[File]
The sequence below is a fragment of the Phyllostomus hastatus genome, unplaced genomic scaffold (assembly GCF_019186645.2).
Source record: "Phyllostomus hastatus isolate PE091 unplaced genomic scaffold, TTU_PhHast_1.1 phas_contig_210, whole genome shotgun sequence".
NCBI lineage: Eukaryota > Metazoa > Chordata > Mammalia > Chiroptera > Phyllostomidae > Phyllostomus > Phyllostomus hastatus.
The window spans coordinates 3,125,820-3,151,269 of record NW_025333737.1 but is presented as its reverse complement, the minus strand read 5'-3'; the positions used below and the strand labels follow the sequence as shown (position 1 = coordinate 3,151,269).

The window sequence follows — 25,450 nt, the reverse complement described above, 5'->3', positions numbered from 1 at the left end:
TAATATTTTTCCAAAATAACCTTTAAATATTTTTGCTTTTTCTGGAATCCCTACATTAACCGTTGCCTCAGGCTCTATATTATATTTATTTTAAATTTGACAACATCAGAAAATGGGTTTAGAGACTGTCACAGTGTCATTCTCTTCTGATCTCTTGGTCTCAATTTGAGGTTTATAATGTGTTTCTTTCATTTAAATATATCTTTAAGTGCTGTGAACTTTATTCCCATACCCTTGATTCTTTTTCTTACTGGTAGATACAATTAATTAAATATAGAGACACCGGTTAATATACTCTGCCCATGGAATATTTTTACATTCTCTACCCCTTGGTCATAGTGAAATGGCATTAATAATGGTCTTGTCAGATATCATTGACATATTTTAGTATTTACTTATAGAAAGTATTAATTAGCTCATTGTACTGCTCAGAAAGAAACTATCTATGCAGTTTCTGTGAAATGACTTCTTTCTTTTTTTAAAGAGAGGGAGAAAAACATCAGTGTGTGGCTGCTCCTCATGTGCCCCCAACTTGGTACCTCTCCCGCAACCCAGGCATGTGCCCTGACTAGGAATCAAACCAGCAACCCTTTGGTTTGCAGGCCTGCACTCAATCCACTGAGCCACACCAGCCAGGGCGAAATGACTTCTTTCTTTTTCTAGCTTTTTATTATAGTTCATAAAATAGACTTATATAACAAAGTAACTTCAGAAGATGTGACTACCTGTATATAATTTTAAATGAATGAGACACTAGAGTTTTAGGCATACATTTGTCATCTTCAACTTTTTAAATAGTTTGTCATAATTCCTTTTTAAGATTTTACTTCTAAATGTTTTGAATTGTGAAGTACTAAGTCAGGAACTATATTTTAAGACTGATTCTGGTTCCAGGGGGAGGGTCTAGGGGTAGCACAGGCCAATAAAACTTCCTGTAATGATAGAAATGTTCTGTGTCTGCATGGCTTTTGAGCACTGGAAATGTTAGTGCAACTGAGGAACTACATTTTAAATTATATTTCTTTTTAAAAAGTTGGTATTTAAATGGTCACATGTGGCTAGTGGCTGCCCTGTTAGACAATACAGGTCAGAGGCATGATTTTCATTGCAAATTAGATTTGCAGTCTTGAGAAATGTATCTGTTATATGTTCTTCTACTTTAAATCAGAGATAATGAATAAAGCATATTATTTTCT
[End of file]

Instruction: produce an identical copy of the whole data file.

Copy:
The sequence below is a fragment of the Phyllostomus hastatus genome, unplaced genomic scaffold (assembly GCF_019186645.2).
Source record: "Phyllostomus hastatus isolate PE091 unplaced genomic scaffold, TTU_PhHast_1.1 phas_contig_210, whole genome shotgun sequence".
NCBI lineage: Eukaryota > Metazoa > Chordata > Mammalia > Chiroptera > Phyllostomidae > Phyllostomus > Phyllostomus hastatus.
The window spans coordinates 3,125,820-3,151,269 of record NW_025333737.1 but is presented as its reverse complement, the minus strand read 5'-3'; the positions used below and the strand labels follow the sequence as shown (position 1 = coordinate 3,151,269).

The window sequence follows — 25,450 nt, the reverse complement described above, 5'->3', positions numbered from 1 at the left end:
TAATATTTTTCCAAAATAACCTTTAAATATTTTTGCTTTTTCTGGAATCCCTACATTAACCGTTGCCTCAGGCTCTATATTATATTTATTTTAAATTTGACAACATCAGAAAATGGGTTTAGAGACTGTCACAGTGTCATTCTCTTCTGATCTCTTGGTCTCAATTTGAGGTTTATAATGTGTTTCTTTCATTTAAATATATCTTTAAGTGCTGTGAACTTTATTCCCATACCCTTGATTCTTTTTCTTACTGGTAGATACAATTAATTAAATATAGAGACACCGGTTAATATACTCTGCCCATGGAATATTTTTACATTCTCTACCCCTTGGTCATAGTGAAATGGCATTAATAATGGTCTTGTCAGATATCATTGACATATTTTAGTATTTACTTATAGAAAGTATTAATTAGCTCATTGTACTGCTCAGAAAGAAACTATCTATGCAGTTTCTGTGAAATGACTTCTTTCTTTTTTTAAAGAGAGGGAGAAAAACATCAGTGTGTGGCTGCTCCTCATGTGCCCCCAACTTGGTACCTCTCCCGCAACCCAGGCATGTGCCCTGACTAGGAATCAAACCAGCAACCCTTTGGTTTGCAGGCCTGCACTCAATCCACTGAGCCACACCAGCCAGGGCGAAATGACTTCTTTCTTTTTCTAGCTTTTTATTATAGTTCATAAAATAGACTTATATAACAAAGTAACTTCAGAAGATGTGACTACCTGTATATAATTTTAAATGAATGAGACACTAGAGTTTTAGGCATACATTTGTCATCTTCAACTTTTTAAATAGTTTGTCATAATTCCTTTTTAAGATTTTACTTCTAAATGTTTTGAATTGTGAAGTACTAAGTCAGGAACTATATTTTAAGACTGATTCTGGTTCCAGGGGGAGGGTCTAGGGGTAGCACAGGCCAATAAAACTTCCTGTAATGATAGAAATGTTCTGTGTCTGCATGGCTTTTGAGCACTGGAAATGTTAGTGCAACTGAGGAACTACATTTTAAATTATATTTCTTTTTAAAAAGTTGGTATTTAAATGGTCACATGTGGCTAGTGGCTGCCCTGTTAGACAATACAGGTCAGAGGCATGATTTTCATTGCAAATTAGATTTGCAGTCTTGAGAAATGTATCTGTTATATGTTCTTCTACTTTAAATCAGAGATAATGAATAAAGCATATTATTTTCT